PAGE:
To do this, attackers masquerade as a legitimate, known, and trusted contact, for example from inside a company or from partners, customers, banks, and government agencies. The professionally crafted and perfectly worded messages usually include deceptively authentic-looking signatures, contact details and company logos, or personal information for even greater credibility. Hackers must first gather information from social media accounts and publicly available company information.
In most cases, the criminals also mimic or forge the email address of the purported sender, for example, by tampering with the email header (email spoofing), inconspicuously swapping the order of adjacent letters, and using combinations of letters that look virtually identical (e.g., a capital ‘I’ as in India instead of a lower-case ‘l’ as in ‘light,’ or ‘rn’ instead of ‘m’). Sometimes hackers even set up their own email servers and register separate domains that closely resemble those of real companies or government agencies.
In seemingly normal communications criminals then dupe their victims into disclosing highly confidential information such as payroll, tax, or bank information, to click on a link to a website, which is then used to install malware or steal login credentials, or to initiate a financial transaction, for example. The goal is nearly always to steal money or information, or to gain access to corporate networks with the same intention.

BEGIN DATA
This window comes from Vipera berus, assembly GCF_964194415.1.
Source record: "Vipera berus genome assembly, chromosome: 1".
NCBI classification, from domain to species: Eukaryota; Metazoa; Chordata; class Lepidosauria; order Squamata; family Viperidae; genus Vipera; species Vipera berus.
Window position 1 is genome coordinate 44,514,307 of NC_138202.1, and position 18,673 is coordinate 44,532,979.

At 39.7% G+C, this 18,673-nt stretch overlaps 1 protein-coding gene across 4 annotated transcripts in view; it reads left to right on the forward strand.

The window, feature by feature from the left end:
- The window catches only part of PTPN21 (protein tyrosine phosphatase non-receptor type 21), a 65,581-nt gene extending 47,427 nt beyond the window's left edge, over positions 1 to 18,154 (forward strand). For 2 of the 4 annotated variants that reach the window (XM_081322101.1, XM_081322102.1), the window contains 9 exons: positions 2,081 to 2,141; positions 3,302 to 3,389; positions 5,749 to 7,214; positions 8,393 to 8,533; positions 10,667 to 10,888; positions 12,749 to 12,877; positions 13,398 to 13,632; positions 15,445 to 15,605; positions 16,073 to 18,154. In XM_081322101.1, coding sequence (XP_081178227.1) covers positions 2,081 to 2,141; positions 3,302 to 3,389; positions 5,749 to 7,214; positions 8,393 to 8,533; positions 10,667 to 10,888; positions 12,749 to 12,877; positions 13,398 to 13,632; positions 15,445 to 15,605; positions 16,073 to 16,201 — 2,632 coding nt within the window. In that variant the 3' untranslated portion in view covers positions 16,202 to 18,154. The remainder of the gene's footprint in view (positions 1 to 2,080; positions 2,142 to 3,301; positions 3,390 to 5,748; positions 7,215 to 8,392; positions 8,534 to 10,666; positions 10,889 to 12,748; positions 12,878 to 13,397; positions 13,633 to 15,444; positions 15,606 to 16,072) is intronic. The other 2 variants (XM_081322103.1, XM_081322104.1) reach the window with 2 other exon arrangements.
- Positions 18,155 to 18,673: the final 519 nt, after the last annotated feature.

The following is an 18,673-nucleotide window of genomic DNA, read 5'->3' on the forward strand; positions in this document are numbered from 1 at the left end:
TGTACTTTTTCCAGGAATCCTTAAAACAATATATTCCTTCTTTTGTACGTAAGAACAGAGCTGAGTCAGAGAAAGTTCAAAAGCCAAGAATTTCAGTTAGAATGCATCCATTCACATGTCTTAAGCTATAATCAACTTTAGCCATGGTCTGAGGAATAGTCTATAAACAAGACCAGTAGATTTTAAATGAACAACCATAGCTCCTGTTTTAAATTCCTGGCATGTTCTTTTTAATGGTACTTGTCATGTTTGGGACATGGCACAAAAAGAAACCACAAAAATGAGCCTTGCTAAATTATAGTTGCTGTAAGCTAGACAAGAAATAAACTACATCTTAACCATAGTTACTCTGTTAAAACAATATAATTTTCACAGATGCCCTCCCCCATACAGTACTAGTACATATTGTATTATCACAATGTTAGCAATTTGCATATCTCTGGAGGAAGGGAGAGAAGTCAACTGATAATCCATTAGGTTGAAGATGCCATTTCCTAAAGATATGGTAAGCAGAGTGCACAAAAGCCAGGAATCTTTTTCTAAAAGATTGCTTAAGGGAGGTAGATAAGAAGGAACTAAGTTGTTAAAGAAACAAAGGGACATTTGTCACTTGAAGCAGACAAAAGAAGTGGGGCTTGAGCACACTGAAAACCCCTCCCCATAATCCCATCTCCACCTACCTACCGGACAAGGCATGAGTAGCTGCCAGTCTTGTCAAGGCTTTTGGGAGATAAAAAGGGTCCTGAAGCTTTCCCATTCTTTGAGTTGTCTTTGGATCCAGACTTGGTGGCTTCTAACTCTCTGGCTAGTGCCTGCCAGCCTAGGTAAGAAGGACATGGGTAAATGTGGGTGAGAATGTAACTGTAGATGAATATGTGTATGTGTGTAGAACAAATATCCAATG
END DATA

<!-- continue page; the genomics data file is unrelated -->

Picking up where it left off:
What are some examples of whaling and CEO scams?
Whaling or CEO scams are very frequently employed in wire fraud. For example, in fake emails attackers masquerade as decision-makers of a business partner to the CEO, CFO or other employees and request urgent wire transfers, for example to pay for a delivery or to complete a planned company acquisition. If the victim complies with the request with no additional verification, the money ends up directly in the scammer’s account. The sums involved are often in the multi-million dollar range.